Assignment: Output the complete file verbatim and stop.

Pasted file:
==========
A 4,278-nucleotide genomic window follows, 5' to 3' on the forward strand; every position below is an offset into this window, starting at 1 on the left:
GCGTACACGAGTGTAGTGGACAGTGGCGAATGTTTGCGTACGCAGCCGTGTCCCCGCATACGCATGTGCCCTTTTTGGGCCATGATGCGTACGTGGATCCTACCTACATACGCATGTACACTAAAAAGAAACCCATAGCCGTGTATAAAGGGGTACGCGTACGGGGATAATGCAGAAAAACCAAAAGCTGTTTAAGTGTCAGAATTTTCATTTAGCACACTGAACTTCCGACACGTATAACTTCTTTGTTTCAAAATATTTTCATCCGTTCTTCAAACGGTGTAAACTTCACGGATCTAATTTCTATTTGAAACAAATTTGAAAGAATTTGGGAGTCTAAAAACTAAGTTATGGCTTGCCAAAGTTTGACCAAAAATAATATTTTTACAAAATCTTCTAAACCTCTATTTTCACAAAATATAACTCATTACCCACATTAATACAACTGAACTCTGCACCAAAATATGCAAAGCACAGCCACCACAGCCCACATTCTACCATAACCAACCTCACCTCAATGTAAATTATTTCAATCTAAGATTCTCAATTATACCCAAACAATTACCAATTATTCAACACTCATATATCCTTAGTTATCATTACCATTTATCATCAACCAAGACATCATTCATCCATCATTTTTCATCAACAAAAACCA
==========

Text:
A 4,278-nucleotide genomic window follows, 5' to 3' on the forward strand; every position below is an offset into this window, starting at 1 on the left:
GCGTACACGAGTGTAGTGGACAGTGGCGAATGTTTGCGTACGCAGCCGTGTCCCCGCATACGCATGTGCCCTTTTTGGGCCATGATGCGTACGTGGATCCTACCTACATACGCATGTACACTAAAAAGAAACCCATAGCCGTGTATAAAGGGGTACGCGTACGGGGATAATGCAGAAAAACCAAAAGCTGTTTAAGTGTCAGAATTTTCATTTAGCACACTGAACTTCCGACACGTATAACTTCTTTGTTTCAAAATATTTTCATCCGTTCTTCAAACGGTGTAAACTTCACGGATCTAATTTCTATTTGAAACAAATTTGAAAGAATTTGGGAGTCTAAAAACTAAGTTATGGCTTGCCAAAGTTTGACCAAAAATAATATTTTTACAAAATCTTCTAAACCTCTATTTTCACAAAATATAACTCATTACCCACATTAATACAACTGAACTCTGCACCAAAATATGCAAAGCACAGCCACCACAGCCCACATTCTACCATAACCAACCTCACCTCAATGTAAATTATTTCAATCTAAGATTCTCAATTATACCCAAACAATTACCAATTATTCAACACTCATATATCCTTAGTTATCATTACCATTTATCATCAACCAAGACATCATTCATCCATCATTTTTCATCAACAAAAACCA